West Bengal Governor Jagdeep Dhankhar on Tuesday said he is sitting at the “iconic table” from which Lord George Curzon signed the Partition of Bengal in 1905 while recording a New Year message for people of the state.
Just as his comment started being observed by many as a politically insensitive remark, Governor Dhankhar clarified with an idiom saying: “Missing the wood for the trees”, meaning the people couldn’t understand him as they were too worried about the details.
Dhankhar, however, evoked a flurry of remarks on social media for his comment, with some netizens even saying that he is “glorifying the horrific incident of partition”.
The person siting on this table is humble servant of the sangh(british licker) mandated to uphold and destroy the Constitution and divide the people of State of West Bengal. How can we there be ‘cutting the wood for the trees'!— DEBANJAN DAS (@DEBANJANDAS) December 31, 2019
The table is not 'iconic' sir, it's rather haunted. The first partition of Bengal is a 'painful' memory for all of us. Happy New Year, dear sir.— Priyak Mitra (@mitra_priyak) December 31, 2019
Mr. Governor, this is not a case of "missing the wood for the trees". You are just glorifying the horrific incident of partition by saying the table "iconic" with the context of "signning the partition by Lord Curzon". Probably you don't know the pains of Bengalis for partition.— Sabyasachi Mukherjee (@SabyaSpeaking) December 31, 2019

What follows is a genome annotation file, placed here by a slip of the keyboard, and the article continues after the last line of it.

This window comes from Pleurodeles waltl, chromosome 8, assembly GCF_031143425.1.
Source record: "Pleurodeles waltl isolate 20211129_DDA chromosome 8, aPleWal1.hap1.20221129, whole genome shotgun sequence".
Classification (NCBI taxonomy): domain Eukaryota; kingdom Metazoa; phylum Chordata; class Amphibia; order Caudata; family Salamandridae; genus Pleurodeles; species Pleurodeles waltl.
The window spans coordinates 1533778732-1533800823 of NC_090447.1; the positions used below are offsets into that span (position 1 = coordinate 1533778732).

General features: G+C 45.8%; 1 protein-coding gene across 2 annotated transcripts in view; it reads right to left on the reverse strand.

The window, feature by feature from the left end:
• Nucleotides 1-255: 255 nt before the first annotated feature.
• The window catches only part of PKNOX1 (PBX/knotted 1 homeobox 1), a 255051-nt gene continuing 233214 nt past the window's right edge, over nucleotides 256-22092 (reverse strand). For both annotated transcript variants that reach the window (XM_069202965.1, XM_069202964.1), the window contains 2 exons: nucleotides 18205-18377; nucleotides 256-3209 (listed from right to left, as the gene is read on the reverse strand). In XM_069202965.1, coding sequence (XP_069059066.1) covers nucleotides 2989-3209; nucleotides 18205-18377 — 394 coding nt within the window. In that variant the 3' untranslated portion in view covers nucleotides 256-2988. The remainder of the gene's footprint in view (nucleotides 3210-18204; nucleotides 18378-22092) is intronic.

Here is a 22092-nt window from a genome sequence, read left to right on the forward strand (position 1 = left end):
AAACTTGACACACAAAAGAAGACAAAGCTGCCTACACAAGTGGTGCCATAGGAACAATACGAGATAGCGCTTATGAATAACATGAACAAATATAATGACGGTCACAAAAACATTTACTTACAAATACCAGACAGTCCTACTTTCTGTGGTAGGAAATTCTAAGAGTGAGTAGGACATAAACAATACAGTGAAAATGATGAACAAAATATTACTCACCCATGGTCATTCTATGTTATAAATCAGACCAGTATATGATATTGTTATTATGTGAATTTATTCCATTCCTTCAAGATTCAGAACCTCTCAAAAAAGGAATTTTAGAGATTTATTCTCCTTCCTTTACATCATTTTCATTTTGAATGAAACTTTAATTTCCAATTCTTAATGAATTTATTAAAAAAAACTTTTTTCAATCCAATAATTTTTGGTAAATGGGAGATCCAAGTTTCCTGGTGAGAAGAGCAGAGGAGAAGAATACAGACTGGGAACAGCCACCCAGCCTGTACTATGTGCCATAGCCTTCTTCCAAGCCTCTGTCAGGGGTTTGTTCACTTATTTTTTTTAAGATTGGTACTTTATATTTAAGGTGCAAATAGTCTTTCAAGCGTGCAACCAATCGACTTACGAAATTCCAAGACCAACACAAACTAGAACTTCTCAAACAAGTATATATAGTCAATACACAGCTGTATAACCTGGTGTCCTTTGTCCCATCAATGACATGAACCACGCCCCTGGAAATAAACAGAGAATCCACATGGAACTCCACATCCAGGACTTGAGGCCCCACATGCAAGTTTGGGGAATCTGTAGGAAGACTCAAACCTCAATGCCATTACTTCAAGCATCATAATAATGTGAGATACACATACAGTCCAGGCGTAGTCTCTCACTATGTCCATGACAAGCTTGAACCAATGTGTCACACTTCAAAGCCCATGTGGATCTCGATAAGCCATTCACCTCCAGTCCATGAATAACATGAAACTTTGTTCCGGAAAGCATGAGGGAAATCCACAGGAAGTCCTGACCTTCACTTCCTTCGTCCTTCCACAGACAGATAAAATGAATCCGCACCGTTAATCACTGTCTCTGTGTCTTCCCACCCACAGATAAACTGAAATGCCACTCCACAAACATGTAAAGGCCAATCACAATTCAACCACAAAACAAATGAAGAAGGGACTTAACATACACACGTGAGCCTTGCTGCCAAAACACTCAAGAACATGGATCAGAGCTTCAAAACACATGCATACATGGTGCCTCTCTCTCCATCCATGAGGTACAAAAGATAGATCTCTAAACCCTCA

Sir, you think the table from where first bengal partition came into effect is "iconic". I want to remind you that Rabindranath Thakur built a movement and conducted "Rakhibandhan" to stop that partition and ultimately we, the Bengalis obliged Britishers to revoke it. Jay Hind.— Sabyasachi Mukherjee (@SabyaSpeaking) December 31, 2019
Dhankar has been a controversial political figure in West Bengal. He was earlier shown black flags and greeted with "Go Back" slogans by students for supporting the Citizenship Amendment Act, seen as discriminatory against Muslim immigrants by critics.
Dhankar made reference to the West Bengal Partition of 1905 that was announced by Lord Curzon. The partition triggered riots in the state and massive protests ultimately leading to the revival of Indian National Congress from a middle-class pressure group into a nationwide mass movement.